We’re building a new UNICEF.org.
As we swap out old for new, pages will be in transition. Thanks for your patience – please keep coming back to see the improvements.

Press centre

News note

Georgia is approaching international standards in juvenile justice

TBILISI. 14 April. 2010 – The Government of Georgia together with UNICEF and the European Union is reviewing today the mid-term achievements of the two year partnership project aimed at reforming the juvenile justice system in Georgia. The project called “Reform Options for the Penitentiary and Probation Systems for Convicted Child Offenders in Georgia” has been implemented by the Ministry of Corrections and Legal Assistance, Ministry of Justice and UNICEF with the financial support of the European Union since March 2009.     

The aim of the project is to establish a juvenile justice system that is focused on rehabilitation and reintegration of children in conflict with the law into society.

"EU has been significantly promoting and supporting the reforms in the field of juvenile justice”, said H.E Per Eklund, Head of Delegation of the European Union. ”The progress made in the field is noticeable. The cooperation of the main stakeholders of the Government of Georgia, UNICEF and the Georgian NGOs has proved to be successful and EU shall be supporting the reforms in this sector for the future as well. UNICEF expertise  and  EU  financial  assistance  of  EURO  1,270,000  prove to be an important contribution into the reform process undertaken  by  the Government."

“We appreciate the Government’s efforts to adopt the juvenile justice strategy and the new Code of Imprisonment prioritising rehabilitation of young offenders and increased reliance on non-custodial sentences”, said Roeland Monasch, UNICEF Representative in Georgia. “Reversing the age of criminal responsibility back to 14 is also an important step forward in implementing the recommendations of the UN Committee on the Rights of the Child. However, more efforts need to be taken to ensure that detention is used as the last resort for children in conflict with the law”.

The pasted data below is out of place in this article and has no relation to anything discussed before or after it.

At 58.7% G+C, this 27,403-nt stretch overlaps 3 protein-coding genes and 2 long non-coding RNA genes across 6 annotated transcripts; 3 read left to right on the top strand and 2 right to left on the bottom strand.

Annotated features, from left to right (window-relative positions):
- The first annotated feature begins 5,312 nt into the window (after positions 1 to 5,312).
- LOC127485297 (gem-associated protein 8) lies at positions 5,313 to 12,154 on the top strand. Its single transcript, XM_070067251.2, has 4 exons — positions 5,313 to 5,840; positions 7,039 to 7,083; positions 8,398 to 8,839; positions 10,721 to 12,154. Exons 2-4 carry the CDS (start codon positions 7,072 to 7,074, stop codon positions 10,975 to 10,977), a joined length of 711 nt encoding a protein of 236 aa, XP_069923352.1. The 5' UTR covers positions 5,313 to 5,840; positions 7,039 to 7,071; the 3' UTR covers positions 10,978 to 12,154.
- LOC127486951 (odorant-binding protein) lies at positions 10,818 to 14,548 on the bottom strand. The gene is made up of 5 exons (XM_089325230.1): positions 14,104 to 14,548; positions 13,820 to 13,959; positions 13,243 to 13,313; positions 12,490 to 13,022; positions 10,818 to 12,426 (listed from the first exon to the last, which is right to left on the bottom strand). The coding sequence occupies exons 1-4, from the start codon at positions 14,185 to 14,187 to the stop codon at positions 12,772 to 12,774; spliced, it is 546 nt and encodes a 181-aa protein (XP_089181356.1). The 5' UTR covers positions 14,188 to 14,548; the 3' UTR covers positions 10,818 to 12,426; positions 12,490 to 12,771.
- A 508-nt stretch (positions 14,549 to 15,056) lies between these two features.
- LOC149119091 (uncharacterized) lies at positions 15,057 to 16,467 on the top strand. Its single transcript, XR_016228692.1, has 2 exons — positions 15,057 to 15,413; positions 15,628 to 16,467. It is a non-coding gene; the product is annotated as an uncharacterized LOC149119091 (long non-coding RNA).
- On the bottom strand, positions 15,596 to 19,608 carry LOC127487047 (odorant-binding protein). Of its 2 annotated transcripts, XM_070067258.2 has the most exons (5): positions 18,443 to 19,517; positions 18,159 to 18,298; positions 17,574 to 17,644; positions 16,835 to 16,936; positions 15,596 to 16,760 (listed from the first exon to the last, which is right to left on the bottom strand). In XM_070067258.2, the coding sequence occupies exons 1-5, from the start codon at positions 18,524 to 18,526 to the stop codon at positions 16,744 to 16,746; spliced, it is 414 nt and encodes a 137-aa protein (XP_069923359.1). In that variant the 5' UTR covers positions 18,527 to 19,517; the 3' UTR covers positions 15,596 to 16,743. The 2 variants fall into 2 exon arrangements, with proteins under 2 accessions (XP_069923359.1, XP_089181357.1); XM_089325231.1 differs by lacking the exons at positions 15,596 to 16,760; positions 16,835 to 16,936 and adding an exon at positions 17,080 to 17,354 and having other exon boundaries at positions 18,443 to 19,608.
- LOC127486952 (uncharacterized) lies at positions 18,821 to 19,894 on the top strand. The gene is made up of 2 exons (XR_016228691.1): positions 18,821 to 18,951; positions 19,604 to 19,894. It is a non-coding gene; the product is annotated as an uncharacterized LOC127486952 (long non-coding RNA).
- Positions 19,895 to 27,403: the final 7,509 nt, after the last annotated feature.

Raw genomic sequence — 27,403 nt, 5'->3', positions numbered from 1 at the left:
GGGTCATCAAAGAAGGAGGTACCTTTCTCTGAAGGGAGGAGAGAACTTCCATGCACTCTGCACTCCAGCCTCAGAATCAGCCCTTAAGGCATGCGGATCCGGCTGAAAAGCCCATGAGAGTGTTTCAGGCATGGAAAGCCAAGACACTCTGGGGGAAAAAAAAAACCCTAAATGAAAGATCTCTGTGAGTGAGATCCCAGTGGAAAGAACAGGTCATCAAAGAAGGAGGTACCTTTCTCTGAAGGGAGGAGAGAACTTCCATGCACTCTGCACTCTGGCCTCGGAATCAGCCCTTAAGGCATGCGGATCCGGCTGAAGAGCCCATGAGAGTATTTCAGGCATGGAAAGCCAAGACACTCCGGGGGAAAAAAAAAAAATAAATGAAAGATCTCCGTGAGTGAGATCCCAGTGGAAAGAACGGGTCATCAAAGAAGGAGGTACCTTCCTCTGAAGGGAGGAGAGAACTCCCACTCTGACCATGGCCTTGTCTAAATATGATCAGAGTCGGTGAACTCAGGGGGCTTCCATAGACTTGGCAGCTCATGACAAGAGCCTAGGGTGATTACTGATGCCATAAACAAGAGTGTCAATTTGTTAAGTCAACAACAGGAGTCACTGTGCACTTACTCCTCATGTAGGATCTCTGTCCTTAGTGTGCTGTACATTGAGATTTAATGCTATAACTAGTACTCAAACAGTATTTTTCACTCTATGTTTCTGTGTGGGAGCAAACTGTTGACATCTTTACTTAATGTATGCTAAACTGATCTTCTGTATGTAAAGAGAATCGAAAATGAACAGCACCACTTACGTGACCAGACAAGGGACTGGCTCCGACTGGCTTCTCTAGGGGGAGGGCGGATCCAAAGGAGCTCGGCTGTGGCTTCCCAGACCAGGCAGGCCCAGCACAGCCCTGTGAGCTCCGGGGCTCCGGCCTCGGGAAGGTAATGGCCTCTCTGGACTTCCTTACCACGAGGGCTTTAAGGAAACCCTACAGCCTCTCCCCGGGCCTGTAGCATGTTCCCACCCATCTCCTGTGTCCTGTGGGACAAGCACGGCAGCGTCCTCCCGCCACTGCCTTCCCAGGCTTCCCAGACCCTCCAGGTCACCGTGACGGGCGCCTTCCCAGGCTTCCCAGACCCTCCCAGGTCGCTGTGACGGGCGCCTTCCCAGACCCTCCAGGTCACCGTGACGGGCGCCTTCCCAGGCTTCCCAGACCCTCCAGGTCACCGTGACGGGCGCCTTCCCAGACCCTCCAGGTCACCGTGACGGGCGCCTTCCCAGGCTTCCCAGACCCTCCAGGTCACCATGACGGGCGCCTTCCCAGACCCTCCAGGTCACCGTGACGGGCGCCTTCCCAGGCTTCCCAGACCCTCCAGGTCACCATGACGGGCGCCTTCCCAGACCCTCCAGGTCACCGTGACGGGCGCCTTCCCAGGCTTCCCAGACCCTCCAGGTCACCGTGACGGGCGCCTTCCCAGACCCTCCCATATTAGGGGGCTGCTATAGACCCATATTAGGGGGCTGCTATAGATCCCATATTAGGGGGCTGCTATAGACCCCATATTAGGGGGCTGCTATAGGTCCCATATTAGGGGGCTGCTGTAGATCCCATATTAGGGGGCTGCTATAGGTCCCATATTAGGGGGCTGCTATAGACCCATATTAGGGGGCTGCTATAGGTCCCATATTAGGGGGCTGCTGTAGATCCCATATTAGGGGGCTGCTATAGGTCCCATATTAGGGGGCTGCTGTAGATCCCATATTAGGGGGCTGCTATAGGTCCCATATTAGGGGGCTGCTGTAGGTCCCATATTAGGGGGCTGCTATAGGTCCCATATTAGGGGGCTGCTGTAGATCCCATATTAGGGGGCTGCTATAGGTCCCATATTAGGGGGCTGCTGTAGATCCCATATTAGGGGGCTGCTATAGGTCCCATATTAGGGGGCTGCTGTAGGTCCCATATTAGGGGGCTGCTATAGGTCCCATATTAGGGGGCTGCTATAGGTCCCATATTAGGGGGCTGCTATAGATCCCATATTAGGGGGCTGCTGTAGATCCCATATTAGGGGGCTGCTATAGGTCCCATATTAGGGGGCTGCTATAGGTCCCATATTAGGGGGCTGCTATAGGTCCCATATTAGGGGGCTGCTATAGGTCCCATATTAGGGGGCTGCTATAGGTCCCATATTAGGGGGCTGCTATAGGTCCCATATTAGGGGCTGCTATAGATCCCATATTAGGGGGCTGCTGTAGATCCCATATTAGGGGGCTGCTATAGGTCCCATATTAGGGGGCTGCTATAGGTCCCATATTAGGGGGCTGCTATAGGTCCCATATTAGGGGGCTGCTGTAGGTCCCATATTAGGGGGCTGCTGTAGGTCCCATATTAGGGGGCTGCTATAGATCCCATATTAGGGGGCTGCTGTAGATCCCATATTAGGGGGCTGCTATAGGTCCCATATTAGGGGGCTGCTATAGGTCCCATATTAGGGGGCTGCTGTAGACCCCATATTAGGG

Within the penitentiary system the project has been implemented in the Educational Establishment for Juveniles of the Penitentiary Department and the Prison #5 for Women and underage girls. All staff who are in contact with the children at both establishments have been trained specially in children’s rights and child sensitivity.

A special room at the Educational Establishment for Juveniles has been refurbished and fitted out as a site for vocational training. Living rooms and learning spaces for underage girls in Women’s Prison #5 have been rehabilitated, refurbished and equipped with computers and other materials. As a result, female juveniles are now completely separated from the adult prisoners as per international standards.

Thanks to various vocational programmes, the boys at the Educational Establishment for Juveniles learn how to do a haircut, perform web design, video editing, computer repair and animation. Vocational classes have also been launched in the Women’s Prison and girls study hairdressing and dressmaking. 

Special focus within the project has been made on developing individual plans for children considering their individual needs and requirements. The reform aims at introducing such programmes that will help children facing the risk of committing a crime to avoid such risk. At the same time for those who are serving their sentences in prisons, this should be a way of reintegration into the society as its full-fledged members.

Strengthening alternatives to detention for juveniles is another vital part of the reform project. The juvenile probation system is being overhauled to increase the focus on child rights, reintegration and rehabilitation. Special rooms have been refurbished and equipped and Restorative Gesture Programme has been launched in the Tbilisi Probation Office.

All the Probation officers working with juveniles have undergone special trainings in dealing with juveniles thanks to the support of the Embassy of the Kingdom of the Netherlands. A service of psychological assistance has also been introduced in Tbilisi.  

Most of the children engaged in the Restorative Gesture Programme speak for the first time about their offenses as well as express their feelings during and after the events. Through different tools they realize the impact of the crime on themselves and on people around. They start feeling compassion for other people. The changes that occur in each participant can lead to the prevention of future crimes. 


UNICEF is on the ground in over 150 countries and territories to help children survive and thrive, from early childhood through adolescence.  The world’s largest provider of vaccines for developing countries, UNICEF supports child health and nutrition, good water and sanitation, quality basic education for all boys and girls, and the protection of children from violence, exploitation, and AIDS.  UNICEF is funded entirely by the voluntary contributions of individuals, businesses, foundations and governments.

For more information, please, contact:
Maya Kurtsikidze, Communication Officer, UNICEF Georgia
Tel: (995 32) 23 23 88, 25 11 30, / mobile: (995 99) 53 30 71




Related links

New enhanced search